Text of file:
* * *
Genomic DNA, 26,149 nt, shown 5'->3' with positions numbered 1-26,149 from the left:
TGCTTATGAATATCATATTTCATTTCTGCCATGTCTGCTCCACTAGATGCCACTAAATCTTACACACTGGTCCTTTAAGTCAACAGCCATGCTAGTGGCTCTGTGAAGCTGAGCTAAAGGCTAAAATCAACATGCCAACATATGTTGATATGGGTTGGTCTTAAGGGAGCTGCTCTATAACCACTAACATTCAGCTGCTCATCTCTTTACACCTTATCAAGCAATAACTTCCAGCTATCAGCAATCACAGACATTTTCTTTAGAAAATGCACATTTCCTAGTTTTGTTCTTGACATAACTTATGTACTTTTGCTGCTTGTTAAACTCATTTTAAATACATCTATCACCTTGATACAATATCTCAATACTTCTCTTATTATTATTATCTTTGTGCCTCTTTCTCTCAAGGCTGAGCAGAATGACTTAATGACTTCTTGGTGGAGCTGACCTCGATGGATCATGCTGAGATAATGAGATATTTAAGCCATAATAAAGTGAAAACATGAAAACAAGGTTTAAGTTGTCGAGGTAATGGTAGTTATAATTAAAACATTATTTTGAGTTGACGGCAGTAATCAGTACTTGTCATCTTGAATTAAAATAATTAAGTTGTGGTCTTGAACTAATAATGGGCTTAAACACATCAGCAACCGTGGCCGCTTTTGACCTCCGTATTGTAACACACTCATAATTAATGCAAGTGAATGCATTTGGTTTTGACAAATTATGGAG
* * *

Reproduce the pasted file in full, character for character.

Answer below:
Genomic DNA, 26,149 nt, shown 5'->3' with positions numbered 1-26,149 from the left:
TGCTTATGAATATCATATTTCATTTCTGCCATGTCTGCTCCACTAGATGCCACTAAATCTTACACACTGGTCCTTTAAGTCAACAGCCATGCTAGTGGCTCTGTGAAGCTGAGCTAAAGGCTAAAATCAACATGCCAACATATGTTGATATGGGTTGGTCTTAAGGGAGCTGCTCTATAACCACTAACATTCAGCTGCTCATCTCTTTACACCTTATCAAGCAATAACTTCCAGCTATCAGCAATCACAGACATTTTCTTTAGAAAATGCACATTTCCTAGTTTTGTTCTTGACATAACTTATGTACTTTTGCTGCTTGTTAAACTCATTTTAAATACATCTATCACCTTGATACAATATCTCAATACTTCTCTTATTATTATTATCTTTGTGCCTCTTTCTCTCAAGGCTGAGCAGAATGACTTAATGACTTCTTGGTGGAGCTGACCTCGATGGATCATGCTGAGATAATGAGATATTTAAGCCATAATAAAGTGAAAACATGAAAACAAGGTTTAAGTTGTCGAGGTAATGGTAGTTATAATTAAAACATTATTTTGAGTTGACGGCAGTAATCAGTACTTGTCATCTTGAATTAAAATAATTAAGTTGTGGTCTTGAACTAATAATGGGCTTAAACACATCAGCAACCGTGGCCGCTTTTGACCTCCGTATTGTAACACACTCATAATTAATGCAAGTGAATGCATTTGGTTTTGACAAATTATGGAG